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300GB at first, and 1.6TB later

According to reports, Maxell along with InPhase Technologies will be bringing holographic storage technology to the market at the end of this year. Maxell's director of technical marketing Rich D'Ambrise said that 300GB holographic discs will be available in November or December of this year. Maxell also indicated that sometime in 2008, the company will be introducing second generation disc that store up to 800GB of data. By 2010, Maxell is hoping to introduce 1.6TB holographic discs.

In a report, D'Ambrise said "We're happy so far that we haven't hit any obstacles with the drive or the media, and that we're on schedule to deliver to the market." Maxell said that while the technology is currently limited to enterprise customers, producing mass market holographic media and drives shouldn't take long. The company is currently working on producing media in several sizes, including stamps, credit card and regular CD size cartridges. Consumer media will range from 75GB to 100GB in the first generation said D'Ambrise. The new 300GB discs will transfer data at roughly 20MB per second, but Maxell indicated that we should see faster rates as the technology progresses. According to InPhase:

High-definition video. Data archiving.  Medical imaging. Massive databases. These are just some of the applications driving the need for faster, higher capacity storage. Regulatory compliance requirements have also pushed this need into the forefront for many IT departments. InPhase’s holographic storage solutions meet the rapidly growing storage demands of business, government, medical, and educational institutions.

According to Maxell and InPhase, two companies have picked up the technology: Pappas Broadcasting and Turner Broadcasting. InPhase sampled out its technology earlier this year around CES time. Many industry experts expect holographic technology to take off in a big way after 2008. Because data is stored volumetrically throughout the depths of the disc, the technology is able to achieve capacities beyond conventional surface recording techniques used in technologies such as Blu-ray and HD DVD.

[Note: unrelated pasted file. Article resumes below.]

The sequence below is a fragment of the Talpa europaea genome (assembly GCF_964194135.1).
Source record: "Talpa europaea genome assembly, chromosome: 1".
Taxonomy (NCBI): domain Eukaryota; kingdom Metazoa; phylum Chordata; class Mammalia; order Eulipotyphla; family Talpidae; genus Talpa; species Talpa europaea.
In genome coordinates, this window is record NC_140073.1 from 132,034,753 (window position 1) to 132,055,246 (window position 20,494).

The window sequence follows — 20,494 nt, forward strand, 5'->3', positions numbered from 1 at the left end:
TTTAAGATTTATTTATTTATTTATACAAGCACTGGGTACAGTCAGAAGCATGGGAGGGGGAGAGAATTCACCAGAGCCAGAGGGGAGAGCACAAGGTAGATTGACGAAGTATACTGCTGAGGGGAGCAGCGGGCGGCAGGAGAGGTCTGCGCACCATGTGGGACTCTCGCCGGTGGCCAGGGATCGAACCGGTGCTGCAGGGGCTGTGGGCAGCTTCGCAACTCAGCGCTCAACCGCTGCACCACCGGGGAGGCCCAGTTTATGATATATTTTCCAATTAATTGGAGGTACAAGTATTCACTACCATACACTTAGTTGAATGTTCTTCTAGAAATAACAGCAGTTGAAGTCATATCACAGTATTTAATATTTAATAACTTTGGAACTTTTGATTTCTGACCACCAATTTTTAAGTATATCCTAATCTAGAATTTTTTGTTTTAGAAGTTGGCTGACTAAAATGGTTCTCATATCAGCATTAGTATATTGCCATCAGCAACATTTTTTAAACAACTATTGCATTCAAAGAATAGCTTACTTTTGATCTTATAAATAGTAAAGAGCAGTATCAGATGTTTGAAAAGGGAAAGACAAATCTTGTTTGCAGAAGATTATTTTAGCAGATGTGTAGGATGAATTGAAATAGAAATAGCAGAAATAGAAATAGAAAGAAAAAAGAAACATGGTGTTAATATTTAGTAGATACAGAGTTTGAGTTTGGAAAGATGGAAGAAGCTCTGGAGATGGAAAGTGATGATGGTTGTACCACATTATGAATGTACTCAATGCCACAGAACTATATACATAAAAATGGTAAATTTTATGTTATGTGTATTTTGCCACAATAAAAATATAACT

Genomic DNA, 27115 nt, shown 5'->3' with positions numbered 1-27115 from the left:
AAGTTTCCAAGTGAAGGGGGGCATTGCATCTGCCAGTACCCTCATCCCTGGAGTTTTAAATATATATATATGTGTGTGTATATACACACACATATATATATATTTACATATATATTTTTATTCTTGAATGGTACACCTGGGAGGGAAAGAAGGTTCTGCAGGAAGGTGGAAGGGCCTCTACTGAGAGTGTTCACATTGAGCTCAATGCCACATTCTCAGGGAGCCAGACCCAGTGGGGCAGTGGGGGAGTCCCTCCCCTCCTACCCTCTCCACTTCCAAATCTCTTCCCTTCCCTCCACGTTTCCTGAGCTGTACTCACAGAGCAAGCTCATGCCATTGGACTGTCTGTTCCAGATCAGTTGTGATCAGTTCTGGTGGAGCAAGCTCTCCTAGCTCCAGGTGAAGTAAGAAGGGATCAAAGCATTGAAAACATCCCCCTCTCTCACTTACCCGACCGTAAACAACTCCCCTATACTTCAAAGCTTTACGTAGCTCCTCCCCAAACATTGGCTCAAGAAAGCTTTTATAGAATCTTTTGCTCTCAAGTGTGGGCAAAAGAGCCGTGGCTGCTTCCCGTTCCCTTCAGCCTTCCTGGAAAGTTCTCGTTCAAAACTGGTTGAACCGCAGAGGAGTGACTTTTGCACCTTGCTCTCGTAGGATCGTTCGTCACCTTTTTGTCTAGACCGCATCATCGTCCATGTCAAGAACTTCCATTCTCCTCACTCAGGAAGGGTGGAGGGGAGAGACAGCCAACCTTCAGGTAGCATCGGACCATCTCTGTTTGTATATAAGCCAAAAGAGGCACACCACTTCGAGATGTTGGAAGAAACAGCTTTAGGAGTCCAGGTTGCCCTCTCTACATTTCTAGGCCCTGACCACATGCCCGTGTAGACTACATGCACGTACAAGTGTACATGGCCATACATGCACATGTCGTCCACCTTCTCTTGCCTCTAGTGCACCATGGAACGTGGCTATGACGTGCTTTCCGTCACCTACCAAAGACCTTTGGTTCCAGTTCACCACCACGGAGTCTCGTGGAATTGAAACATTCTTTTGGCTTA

Earlier this year, InPhase told the press that holographic storage will be available commercially this year and the company has stayed true to its claim. As of now, the new holographic drives will cost roughly $15,000 to enterprises and media will cost roughly anywhere from $120 to $180 per disc. The media is currently a write-once only media, with a lifetime of roughly 50 years. Maxell hopes to improve these figures by the time 2008 comes around.

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True Future Tech
By biohazard420420 on 8/3/2006 2:27:52 PM , Rating: 2
I personally cant wait to get ahold of one of those drives and discs. But I think that the 1.6 TB of storage is a bit small. Not that 1.6 TB is a small amount of data but bieng that the data is stored volumetricaly you should be able to scale the sotrage almost exponentially. There was a news artical several years ago about the same holographic storage tech except it used a cube or rectangular storage media. Theoriectally you could just increase the thickness of the storage disc and keep gaining space. I think in 10 or 15 years if and thats a big if this storage tech is still used we could be in the PB (Petabyte) or EB (Exabyte)which seems insane now but considering 18 minutes of uncompressed Ultra High Definition Video (UHDV) consumes 3.5 terabytes of data we are going to keep needing more space.

RE: True Future Tech
By Master Kenobi on 8/3/2006 2:36:42 PM , Rating: 3
Anyone remember the data crystals in Babylon 5? This tech could easily make that a reality. Hand em a little crystal, plug it into a slot, close slot, and suddenly multi-TB of info........ The NSA will be all over this....... they have huge storage farms now, if they can get this kinda capacity, they will be in heaven....... for a few years atleast.

RE: True Future Tech
By kattanna on 8/3/2006 3:04:08 PM , Rating: 2
Anyone remember the data crystals in Babylon 5?

i can easily see those being the "thumb" drives of the not to distant future

RE: True Future Tech
By JonB on 8/3/2006 5:26:07 PM , Rating: 2
They remind me more of the "prayer fans" used by the Heechee (Gateway, Frederick Pohl). The description of the iridescent surface is a close match.

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